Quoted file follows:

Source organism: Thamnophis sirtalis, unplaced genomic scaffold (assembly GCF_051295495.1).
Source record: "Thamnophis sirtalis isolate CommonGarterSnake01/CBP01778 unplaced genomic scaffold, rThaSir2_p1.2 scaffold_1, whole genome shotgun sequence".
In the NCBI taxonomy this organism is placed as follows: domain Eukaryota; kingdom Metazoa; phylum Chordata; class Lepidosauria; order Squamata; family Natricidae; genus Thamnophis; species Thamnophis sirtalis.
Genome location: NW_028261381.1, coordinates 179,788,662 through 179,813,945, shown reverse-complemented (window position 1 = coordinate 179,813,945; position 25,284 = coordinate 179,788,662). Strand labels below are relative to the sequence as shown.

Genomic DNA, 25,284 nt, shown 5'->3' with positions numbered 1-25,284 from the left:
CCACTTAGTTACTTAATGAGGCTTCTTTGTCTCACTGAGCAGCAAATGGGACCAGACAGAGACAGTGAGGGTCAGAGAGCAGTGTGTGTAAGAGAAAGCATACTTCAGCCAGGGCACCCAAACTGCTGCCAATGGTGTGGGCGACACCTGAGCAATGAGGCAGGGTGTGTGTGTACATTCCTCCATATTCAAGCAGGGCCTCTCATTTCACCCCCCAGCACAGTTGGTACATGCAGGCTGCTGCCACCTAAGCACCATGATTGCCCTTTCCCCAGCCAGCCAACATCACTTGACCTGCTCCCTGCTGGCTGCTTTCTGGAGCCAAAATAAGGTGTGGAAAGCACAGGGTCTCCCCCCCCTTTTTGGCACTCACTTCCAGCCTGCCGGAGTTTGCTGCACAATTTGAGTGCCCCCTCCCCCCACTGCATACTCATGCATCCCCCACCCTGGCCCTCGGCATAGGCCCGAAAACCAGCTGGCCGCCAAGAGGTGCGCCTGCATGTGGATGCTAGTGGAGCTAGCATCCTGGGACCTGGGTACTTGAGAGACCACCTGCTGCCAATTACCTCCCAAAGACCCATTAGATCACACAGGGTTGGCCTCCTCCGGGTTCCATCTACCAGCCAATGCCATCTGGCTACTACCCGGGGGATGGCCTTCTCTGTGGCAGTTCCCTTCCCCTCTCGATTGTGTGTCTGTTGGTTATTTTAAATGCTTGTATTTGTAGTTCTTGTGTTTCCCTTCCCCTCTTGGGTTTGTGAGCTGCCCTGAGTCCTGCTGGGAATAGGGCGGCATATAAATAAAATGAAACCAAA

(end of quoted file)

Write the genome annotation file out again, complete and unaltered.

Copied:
Source organism: Thamnophis sirtalis, unplaced genomic scaffold (assembly GCF_051295495.1).
Source record: "Thamnophis sirtalis isolate CommonGarterSnake01/CBP01778 unplaced genomic scaffold, rThaSir2_p1.2 scaffold_1, whole genome shotgun sequence".
In the NCBI taxonomy this organism is placed as follows: domain Eukaryota; kingdom Metazoa; phylum Chordata; class Lepidosauria; order Squamata; family Natricidae; genus Thamnophis; species Thamnophis sirtalis.
Genome location: NW_028261381.1, coordinates 179,788,662 through 179,813,945, shown reverse-complemented (window position 1 = coordinate 179,813,945; position 25,284 = coordinate 179,788,662). Strand labels below are relative to the sequence as shown.

Genomic DNA, 25,284 nt, shown 5'->3' with positions numbered 1-25,284 from the left:
CCACTTAGTTACTTAATGAGGCTTCTTTGTCTCACTGAGCAGCAAATGGGACCAGACAGAGACAGTGAGGGTCAGAGAGCAGTGTGTGTAAGAGAAAGCATACTTCAGCCAGGGCACCCAAACTGCTGCCAATGGTGTGGGCGACACCTGAGCAATGAGGCAGGGTGTGTGTGTACATTCCTCCATATTCAAGCAGGGCCTCTCATTTCACCCCCCAGCACAGTTGGTACATGCAGGCTGCTGCCACCTAAGCACCATGATTGCCCTTTCCCCAGCCAGCCAACATCACTTGACCTGCTCCCTGCTGGCTGCTTTCTGGAGCCAAAATAAGGTGTGGAAAGCACAGGGTCTCCCCCCCCTTTTTGGCACTCACTTCCAGCCTGCCGGAGTTTGCTGCACAATTTGAGTGCCCCCTCCCCCCACTGCATACTCATGCATCCCCCACCCTGGCCCTCGGCATAGGCCCGAAAACCAGCTGGCCGCCAAGAGGTGCGCCTGCATGTGGATGCTAGTGGAGCTAGCATCCTGGGACCTGGGTACTTGAGAGACCACCTGCTGCCAATTACCTCCCAAAGACCCATTAGATCACACAGGGTTGGCCTCCTCCGGGTTCCATCTACCAGCCAATGCCATCTGGCTACTACCCGGGGGATGGCCTTCTCTGTGGCAGTTCCCTTCCCCTCTCGATTGTGTGTCTGTTGGTTATTTTAAATGCTTGTATTTGTAGTTCTTGTGTTTCCCTTCCCCTCTTGGGTTTGTGAGCTGCCCTGAGTCCTGCTGGGAATAGGGCGGCATATAAATAAAATGAAACCAAA